$\begingroup$ Paper here compares various algorithms for noisy functions and includes plot of accuracy/number of evaluations for them for various noise scenarios (fig 6.3) optimization-online.org/DB_FILE/2015/07/5006.pdf $\endgroup$
    – Spacedman
    Oct 31, 2016 at 17:01

1 Answer 1


Are you a petroleum engineer by any chance? This sounds very like the sort of optimization you have to perform in oilfield waterflood operations; you have to allocate your limited budget of injection water and/or lift gas to maximize oil production, with the additional complication that the optimal set point changes as the reservoir depletes and/or wells get drilled or abandoned.

The oilfield case has the useful feature that the overall objective function (field oil flowrate) is a simple sum of well flow rates. Each production well is generally only sensitive (in the short term!) to a small local subset of the inputs (gas lift rate in the production well, and water injection rate in near-offset water injection wells).

I would generalise the solution employed in the oilfield as follows:

  • Regularly perturb the inputs
  • Measure the affected local outputs
  • Maintain a simple linear or low-order polynomial model of the system and its parts
  • Use the model to optimize day to day
  • Keep good records to ensure that the model is up to date with reality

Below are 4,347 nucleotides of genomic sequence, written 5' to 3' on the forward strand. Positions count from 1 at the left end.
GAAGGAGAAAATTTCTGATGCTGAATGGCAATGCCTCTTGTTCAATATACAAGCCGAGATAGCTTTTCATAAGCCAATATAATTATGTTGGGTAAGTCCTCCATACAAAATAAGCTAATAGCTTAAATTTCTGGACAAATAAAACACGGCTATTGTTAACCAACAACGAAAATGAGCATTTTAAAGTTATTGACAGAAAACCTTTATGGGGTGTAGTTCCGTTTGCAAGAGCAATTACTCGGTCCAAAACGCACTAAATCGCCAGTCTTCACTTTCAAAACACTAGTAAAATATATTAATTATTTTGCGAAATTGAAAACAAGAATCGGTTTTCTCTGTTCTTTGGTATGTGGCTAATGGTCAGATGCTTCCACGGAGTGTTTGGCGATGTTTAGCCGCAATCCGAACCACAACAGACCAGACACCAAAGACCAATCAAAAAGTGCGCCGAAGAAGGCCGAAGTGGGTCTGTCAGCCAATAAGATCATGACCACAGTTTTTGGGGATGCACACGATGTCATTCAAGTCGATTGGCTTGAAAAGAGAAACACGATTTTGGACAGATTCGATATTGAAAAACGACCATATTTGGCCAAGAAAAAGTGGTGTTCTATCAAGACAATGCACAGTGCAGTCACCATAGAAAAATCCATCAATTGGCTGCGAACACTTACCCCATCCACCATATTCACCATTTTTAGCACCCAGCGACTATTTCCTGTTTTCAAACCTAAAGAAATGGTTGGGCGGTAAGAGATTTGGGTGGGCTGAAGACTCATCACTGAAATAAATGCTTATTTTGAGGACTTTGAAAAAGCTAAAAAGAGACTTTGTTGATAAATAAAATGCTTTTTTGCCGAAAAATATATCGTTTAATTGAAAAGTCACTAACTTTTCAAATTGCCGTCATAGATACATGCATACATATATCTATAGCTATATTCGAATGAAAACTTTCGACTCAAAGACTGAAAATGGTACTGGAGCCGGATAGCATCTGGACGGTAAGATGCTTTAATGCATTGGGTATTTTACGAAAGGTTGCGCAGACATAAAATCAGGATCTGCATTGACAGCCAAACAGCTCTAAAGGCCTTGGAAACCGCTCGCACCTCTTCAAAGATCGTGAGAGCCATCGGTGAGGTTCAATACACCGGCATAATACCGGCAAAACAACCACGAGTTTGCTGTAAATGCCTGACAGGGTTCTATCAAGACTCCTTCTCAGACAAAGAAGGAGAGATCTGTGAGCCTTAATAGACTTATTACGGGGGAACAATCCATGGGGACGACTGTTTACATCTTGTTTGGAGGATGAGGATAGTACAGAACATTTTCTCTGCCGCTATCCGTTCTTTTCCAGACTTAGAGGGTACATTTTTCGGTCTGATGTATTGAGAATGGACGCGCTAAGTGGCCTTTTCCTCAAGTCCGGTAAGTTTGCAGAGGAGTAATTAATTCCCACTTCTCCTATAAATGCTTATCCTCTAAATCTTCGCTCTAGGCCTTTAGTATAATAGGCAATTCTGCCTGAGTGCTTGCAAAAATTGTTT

• Monitor local and global model fidelity to decide what to perturb and recalibrate next

This works because the small perturbations that you keep on making (for model calibration purposes) are of short duration and local effect, so they don't take the overall system very far away from the optimum. The trade-off between keeping the system optimized, and "de-optimizing" it to calibrate the model, works out favorably. The system reacts on a timescale of days to months, and the measurements generally take a day or two to accomplish.

Try Googling waterflood optimization and gaslift optimization for some more detailed pointers, although a lot of the trade literature is paywalled.

Looking forward to learning what approaches have been taken in other fields with this kind of problem.

  • $\begingroup$ No, I'm not a petroleum engineer. ;) I'm a physicist working in the field of gravitational-wave detection. But of course the basic problem is a very general one and, as you say, it's interesting to see how different fields tackle it. So thanks a lot for your very interesting answer. $\endgroup$
    – Emil
    Oct 31, 2016 at 12:43
  • $\begingroup$ One thing we do not have is the local outputs that you describe. (Or rather, we have them, but I'm interested in the case where the information gained from them is already exhaustively used.) The idea of perturbing the inputs is indeed used in our field as well: We call this a dither locking scheme and it's used to actively drive individual parameters to their optimum setting. However, if I'm only ever perturbing individual parameters, I won't gain any information about their correlations. Is there an approach to systematically test for correlations? $\endgroup$
    – Emil
    Oct 31, 2016 at 15:51